Ballyconneely has been to the forefront in many historic projects and events. As early as 1854 the first Salmon farming operation in either Britain or Ireland was carried out on the Dohulla Fishery. William Young and J.K. Boswell built a dam at the western outlet at Barrowen Lough reversing the flow of water into Maumeen Lough via a man-made river known as the New Cut. Spawling beds and rearing ponds for salmon were built along its banks and with the help of a scientist a Mr. Ramsbottom from Clitheroe in Lancashire, the locally reared fish were tagged and released to sea, and were documented returning to the fishery up to 1863.
Alcock and Arthur
On Sunday June 14th 1919, the first non-stop transatlantic flight ended in the Derrygimbla Bog just two miles from Ballyconneely, Capt. John Alcock and Lieutentant Arthur Whitten Brown had flown their twin-engined Bickers Vimy plane from St. Johns Harbour, Newfoundland, Canada, in sixteen hours and twenty seven minutes.
They landed virtually within yards of the Marconi Wireless Telegraph Station, set up by Guiglielmo Marconi, the Italian pioneer of wireless telegraphy in 1905 and from where the first transatlantic wireless message was sent to Cape Breton in Nova Scotia in 1907.
On the 3rd of July 2005, the intrepid Steve Fossett together with Mark Reboltz co-pilot navigator flew a replica Vickers Vimy Atlantic bi-plane from Newfoundland to Clifden along the same flight path, landing on the 8th Fairway at Connemara Championship Golf Links course, Ballyconneely. A massive crowd were gathered at Connemara Championship Links to greet the two pilots on their landing. It took them over 17 hours to complete the historic journey and they felt very relieved when they landed safely on the 8th fairway. Watch out for the commemorative plaque located close to the famous 8th fairway in tribute to remarkable and unique event. It also visited again in 2009 for the Connemara Air Show.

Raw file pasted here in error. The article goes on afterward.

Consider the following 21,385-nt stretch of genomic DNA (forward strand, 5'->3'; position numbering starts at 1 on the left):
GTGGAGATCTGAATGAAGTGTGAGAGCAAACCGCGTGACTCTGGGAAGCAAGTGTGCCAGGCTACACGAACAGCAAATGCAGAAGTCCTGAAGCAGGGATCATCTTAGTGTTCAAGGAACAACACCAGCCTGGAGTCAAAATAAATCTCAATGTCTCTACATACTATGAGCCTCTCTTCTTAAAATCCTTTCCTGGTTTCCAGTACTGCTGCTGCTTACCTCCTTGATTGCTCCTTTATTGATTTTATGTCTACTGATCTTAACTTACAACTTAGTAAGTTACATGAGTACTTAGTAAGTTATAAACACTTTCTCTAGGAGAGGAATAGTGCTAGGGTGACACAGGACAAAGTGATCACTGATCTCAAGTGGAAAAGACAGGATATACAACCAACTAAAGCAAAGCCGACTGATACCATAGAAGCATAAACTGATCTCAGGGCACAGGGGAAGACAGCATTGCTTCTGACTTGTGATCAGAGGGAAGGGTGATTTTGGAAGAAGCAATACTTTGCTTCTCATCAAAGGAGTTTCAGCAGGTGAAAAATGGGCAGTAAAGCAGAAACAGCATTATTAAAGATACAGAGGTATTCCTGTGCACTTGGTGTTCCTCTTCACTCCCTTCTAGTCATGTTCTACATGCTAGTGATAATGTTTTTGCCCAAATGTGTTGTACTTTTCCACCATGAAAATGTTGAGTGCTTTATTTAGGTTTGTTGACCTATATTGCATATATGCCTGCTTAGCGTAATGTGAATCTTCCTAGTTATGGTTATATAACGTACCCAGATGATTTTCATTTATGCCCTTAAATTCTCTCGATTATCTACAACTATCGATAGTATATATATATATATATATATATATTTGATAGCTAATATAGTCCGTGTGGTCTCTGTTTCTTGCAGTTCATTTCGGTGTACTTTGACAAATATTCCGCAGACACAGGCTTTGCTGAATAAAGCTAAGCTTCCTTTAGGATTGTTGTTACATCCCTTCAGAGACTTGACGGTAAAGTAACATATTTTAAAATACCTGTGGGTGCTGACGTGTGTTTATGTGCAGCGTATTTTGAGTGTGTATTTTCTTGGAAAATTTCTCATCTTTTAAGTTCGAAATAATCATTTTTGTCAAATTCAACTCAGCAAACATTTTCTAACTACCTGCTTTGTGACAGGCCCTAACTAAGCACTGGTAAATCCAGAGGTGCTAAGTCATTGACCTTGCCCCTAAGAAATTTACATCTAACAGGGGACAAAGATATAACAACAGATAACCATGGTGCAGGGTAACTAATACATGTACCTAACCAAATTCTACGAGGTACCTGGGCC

Connemara Championship Golf Course
Nestled between the scenic splendor of the Twelve Bens mountain range and the rugged Atlantic ocean, lies the 27 hole Connemara Championship Golf Links. From the testing dog leg opening hole through to the breathtaking back 9, which have been acknowledged as the “equal to any in the world”, Connemara is an enduring monument to its designer Eddie Hackett.
To the West is Doon Hill the derelict 1939-45 coast-watching post is on the side of a folly which was built in 1780 by Richard Geoghegan to commemorate the winning of freedom of trade by Grattan’s volunteers. There 53 number visible above a very indistinct on top of Doonhill. During the war years, a number of coastal look out points were built around Ireland to monitor shipping and air traffic. Ireland had declared itself neutral. In total, 84 of these lookout points were constructed. They consisted of what can best be described as a little concrete bunker. About 50 of those structures have left footprints or are still standing. They are built of concrete, and most of them are in a state of disrepair. There was a tiny fire place in it, and otherwise it was pretty much open to the elements. Volunteers were assigned to each of the look out posts on eight hour shifts, Part of this was linked to the risk of an invasion of Ireland, a neutral country. An interesting read on the Plan W.
Less than 1km West, near the road to Bunowen Quay, in Aillebrack is the Well of the Seven Daughters. The holy well of St. Caillin is situated in Keeraunmore in Ballyconneely. It is associated with St. Caillin who was a local saint and, like St. MacDara, has had a long affinity with seafarers. The well has been a popular place of pilgrimage for centuries, and is mentioned in O Flaherty’s history of 1684. Around the well are a number of penitential stations, one of which is known as St. Caillin’s Bed. The Holy well and Penitential Stations is now only visited on the Saints day, November 13th.
Also associated with St. Caillin is Chapel Island not far offshore from this well. This island contains the ruins of an early Christian chapel. On the outskirts of Ballyconneely there is a vast expanse of Moors, Lakes and streams, teeming with undisturbed wildlife and rare plants, an area which is almost haunting in it’s serene tranquility, especially in the early morning and late Summer evenings.